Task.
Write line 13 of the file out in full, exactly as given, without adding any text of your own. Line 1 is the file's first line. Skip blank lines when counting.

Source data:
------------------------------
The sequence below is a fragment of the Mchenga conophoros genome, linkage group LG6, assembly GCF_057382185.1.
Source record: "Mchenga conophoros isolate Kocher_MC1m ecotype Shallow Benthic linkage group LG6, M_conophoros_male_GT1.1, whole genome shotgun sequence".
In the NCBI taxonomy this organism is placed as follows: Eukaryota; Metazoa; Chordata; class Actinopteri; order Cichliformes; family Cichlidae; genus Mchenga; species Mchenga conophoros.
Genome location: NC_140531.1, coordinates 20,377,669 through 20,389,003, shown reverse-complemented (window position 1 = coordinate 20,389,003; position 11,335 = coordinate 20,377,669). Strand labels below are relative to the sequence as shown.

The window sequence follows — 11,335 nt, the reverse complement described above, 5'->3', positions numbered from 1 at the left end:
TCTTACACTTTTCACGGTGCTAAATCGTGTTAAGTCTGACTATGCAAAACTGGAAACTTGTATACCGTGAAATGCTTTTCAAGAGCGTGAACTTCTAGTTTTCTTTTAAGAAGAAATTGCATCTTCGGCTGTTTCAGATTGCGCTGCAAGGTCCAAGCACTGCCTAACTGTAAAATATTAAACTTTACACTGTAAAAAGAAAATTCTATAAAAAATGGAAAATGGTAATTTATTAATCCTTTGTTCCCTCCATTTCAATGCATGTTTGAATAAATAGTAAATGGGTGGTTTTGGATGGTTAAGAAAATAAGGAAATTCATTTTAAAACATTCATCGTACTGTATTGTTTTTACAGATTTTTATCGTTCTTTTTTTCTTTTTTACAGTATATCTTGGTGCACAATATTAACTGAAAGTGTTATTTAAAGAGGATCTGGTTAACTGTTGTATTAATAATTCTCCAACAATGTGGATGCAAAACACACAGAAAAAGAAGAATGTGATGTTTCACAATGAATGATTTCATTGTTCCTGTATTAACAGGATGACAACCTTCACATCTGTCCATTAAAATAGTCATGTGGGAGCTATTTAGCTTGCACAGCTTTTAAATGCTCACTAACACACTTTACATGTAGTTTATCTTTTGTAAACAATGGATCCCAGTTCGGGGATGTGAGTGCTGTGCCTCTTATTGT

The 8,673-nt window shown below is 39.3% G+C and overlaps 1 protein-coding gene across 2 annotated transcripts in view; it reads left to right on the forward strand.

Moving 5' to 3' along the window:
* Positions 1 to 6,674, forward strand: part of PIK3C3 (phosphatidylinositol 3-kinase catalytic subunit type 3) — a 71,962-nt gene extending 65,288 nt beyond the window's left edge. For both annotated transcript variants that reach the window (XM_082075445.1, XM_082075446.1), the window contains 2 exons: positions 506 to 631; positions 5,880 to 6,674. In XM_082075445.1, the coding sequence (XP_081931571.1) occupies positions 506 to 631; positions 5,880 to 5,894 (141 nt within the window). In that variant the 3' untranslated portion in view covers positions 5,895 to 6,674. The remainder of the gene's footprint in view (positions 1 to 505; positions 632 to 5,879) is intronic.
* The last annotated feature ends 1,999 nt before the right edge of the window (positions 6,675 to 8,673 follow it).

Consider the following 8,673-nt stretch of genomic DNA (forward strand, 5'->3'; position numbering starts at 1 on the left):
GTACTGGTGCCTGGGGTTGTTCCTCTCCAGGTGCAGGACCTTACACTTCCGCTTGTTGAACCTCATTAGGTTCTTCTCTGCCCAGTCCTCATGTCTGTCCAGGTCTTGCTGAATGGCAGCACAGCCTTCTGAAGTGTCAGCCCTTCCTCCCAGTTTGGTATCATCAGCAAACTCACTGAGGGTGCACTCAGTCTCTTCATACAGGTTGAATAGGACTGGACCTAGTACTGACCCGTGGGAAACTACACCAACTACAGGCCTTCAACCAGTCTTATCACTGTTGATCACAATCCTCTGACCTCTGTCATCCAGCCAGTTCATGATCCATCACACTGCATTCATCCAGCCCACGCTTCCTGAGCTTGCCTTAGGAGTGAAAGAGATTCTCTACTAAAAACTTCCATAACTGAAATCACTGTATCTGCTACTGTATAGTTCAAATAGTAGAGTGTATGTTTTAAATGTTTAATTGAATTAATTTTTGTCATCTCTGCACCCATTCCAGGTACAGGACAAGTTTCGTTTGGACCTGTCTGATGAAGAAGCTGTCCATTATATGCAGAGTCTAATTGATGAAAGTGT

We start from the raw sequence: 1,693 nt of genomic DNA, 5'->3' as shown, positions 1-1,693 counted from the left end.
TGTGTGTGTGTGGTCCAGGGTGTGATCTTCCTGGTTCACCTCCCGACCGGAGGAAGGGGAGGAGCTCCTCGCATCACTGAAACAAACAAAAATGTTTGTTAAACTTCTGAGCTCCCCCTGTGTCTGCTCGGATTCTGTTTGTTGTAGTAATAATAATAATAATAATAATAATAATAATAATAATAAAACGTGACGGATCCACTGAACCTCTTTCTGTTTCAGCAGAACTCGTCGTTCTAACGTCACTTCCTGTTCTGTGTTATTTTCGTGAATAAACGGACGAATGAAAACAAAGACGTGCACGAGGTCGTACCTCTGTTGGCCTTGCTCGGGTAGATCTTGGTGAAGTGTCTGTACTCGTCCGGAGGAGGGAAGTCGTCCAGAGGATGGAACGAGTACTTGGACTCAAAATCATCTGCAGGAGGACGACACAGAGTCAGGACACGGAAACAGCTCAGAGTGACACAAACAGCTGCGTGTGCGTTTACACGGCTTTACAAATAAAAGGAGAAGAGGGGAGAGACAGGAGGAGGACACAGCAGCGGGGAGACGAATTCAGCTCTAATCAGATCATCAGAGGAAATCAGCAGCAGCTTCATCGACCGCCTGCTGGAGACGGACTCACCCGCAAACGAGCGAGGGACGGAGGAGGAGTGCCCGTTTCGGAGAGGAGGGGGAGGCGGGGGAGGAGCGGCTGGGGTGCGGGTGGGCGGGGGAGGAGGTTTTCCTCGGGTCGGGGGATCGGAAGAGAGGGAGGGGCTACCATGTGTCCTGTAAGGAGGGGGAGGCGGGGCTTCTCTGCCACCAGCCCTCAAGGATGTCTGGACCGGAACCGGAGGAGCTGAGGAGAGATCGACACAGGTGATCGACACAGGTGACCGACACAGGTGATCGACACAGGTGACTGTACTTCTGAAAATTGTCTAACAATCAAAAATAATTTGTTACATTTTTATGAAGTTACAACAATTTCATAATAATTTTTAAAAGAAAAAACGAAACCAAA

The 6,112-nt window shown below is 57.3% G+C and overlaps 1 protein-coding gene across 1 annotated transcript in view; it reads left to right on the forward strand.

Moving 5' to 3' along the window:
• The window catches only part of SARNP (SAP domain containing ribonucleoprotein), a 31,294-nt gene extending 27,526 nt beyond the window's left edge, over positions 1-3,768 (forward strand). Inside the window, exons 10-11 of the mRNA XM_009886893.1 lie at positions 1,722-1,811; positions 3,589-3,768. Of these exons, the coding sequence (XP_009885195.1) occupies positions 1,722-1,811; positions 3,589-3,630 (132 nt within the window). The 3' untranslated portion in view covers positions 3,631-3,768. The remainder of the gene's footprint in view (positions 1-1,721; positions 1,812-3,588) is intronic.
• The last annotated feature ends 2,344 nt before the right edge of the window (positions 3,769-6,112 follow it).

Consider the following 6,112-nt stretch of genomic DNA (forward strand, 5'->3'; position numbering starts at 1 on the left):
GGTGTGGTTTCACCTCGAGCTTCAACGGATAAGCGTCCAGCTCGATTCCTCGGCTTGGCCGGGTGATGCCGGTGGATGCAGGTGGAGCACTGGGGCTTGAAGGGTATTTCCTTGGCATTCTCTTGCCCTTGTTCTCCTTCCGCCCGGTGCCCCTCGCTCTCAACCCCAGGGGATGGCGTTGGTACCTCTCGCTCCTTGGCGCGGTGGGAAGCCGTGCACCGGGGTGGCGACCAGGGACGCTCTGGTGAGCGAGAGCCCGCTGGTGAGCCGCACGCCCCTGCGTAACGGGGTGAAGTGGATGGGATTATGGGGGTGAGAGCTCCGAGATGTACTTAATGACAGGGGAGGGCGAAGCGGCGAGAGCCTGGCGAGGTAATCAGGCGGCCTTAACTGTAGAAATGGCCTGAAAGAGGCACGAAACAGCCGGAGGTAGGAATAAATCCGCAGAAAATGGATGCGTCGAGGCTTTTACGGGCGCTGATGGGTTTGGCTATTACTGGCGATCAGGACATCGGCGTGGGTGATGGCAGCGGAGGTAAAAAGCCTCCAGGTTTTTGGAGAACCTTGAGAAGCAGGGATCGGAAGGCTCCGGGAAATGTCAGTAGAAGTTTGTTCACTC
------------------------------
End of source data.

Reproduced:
We start from the raw sequence: 1,693 nt of genomic DNA, 5'->3' as shown, positions 1-1,693 counted from the left end.